Simulation of a hollow ventilated wall

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Hello Mohammad,

My work of modelling dynamic insulation (air permeable walls) may be of
interest. I used mass flow network (zonal method) linked dynamic thermal
simulation approach available within ESP-r to approximate the physics.

MSc dissertation:

Research paper:



*Aizaz Samuel, PhD, LEED AP BD+C, CPHD*

Building Performance Specialist

Pratus Group Inc.

(t) 416.947.6919

(e) aizaz.samuel at

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A schematic or drawing of your wall would be helpful. It sounds like you?re researching solar thermal storage. One implementation is known as a ?Trombe Wall?. You may find this information of Trombe Wall simulation in EnergyPlus helpful:

William Bishop, PE, BEMP, BEAP, CEM, LEED AP
Senior Energy Engineer
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This is probably slightly tangential to the original post, Mohammad, but
after being frustrated with my inability to model it, I built one at
scale, and measured it.

I used relatively fast moving air as insulation, for a cold storage box
that served as a collector for a heated soil greenhouse, heated by an air
source heat pump made from a window mount AC unit. Cold storage box was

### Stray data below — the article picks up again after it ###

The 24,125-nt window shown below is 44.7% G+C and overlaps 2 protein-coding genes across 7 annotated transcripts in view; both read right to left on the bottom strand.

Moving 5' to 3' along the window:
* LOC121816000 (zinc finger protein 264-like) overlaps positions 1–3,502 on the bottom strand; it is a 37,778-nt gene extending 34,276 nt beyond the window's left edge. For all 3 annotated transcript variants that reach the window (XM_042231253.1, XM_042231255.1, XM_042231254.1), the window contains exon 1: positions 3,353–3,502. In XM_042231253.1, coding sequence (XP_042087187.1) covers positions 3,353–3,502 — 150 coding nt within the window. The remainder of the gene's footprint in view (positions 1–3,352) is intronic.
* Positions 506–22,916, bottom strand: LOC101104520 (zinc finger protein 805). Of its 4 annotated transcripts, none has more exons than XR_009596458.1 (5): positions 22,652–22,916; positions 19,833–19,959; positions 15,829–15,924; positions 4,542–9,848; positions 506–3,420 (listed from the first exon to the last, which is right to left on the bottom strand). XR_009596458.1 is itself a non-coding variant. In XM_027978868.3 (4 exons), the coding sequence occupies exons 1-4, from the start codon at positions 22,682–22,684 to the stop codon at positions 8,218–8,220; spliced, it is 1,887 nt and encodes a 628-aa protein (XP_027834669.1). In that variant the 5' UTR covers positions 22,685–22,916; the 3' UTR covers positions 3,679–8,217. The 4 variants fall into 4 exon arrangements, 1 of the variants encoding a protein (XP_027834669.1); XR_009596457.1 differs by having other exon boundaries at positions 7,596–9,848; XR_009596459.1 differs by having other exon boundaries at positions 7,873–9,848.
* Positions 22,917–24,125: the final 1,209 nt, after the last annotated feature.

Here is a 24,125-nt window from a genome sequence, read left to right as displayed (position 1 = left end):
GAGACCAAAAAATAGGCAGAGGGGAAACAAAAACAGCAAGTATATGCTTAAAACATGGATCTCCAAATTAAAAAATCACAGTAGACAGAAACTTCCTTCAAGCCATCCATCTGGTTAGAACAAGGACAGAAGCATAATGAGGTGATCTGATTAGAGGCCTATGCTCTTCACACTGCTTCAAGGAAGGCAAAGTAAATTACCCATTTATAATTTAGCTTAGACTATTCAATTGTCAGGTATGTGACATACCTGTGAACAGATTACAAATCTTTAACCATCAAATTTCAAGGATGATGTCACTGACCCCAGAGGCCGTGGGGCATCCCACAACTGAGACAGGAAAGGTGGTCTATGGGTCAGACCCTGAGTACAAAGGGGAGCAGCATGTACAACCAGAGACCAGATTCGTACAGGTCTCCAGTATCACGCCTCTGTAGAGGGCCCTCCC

built in a standard non insulated 20' truck body and its outer surfaces
absorbed heat from the air and sunlight outside and transferred it to the
evaporator on a 24000 BTU/hr heat pump that was plumbed to heat water that
was used to heat the soil below the planting beds in an attached 3,000 sf
commercial greenhouse,using a shell and tube heat exchanger. Evaporator
chilled and dessicated the air that returned to the cold storage box.
Measured energy reduction was approximately 75% depending on outside air
temp and other factors.

Temp targets were controlled from both soil and cold box via PID
controllers. Duty cycle for the compressor was typically below 30%. The
cold storage box walls are shown in the attached schematic and used 6" foam
studs and 3/4" foam walls (one side covered with reflective mylar to seal
the surfaces against colonization by mold). The duct was 6" deep and 24"
wide. The foam panels were glued to the studs to create a continuous folded
duct. Warmest air was collected near the ceiling by a wall mounted fan and
pushed through the duct and collected on the far side of the evaporator by
a second fan and returned to the cold box through a ceiling mounted plenum.
Pressure differential between the two sides of the evaporator indicated
icing on the fins on the evaporator coil and triggered the defrost cycle.

This approach achieved a dramatic reduction in heat gain inside the cold
box, and on a 90F day, the measured temperature of the moving air inside
the wall gained less than 10F from one end to the other. The system is
fairly well documented online.
[image: plenum.png]

On Fri, Jul 2, 2021 at 9:04 AM Bishop, Bill via Bldg-sim <

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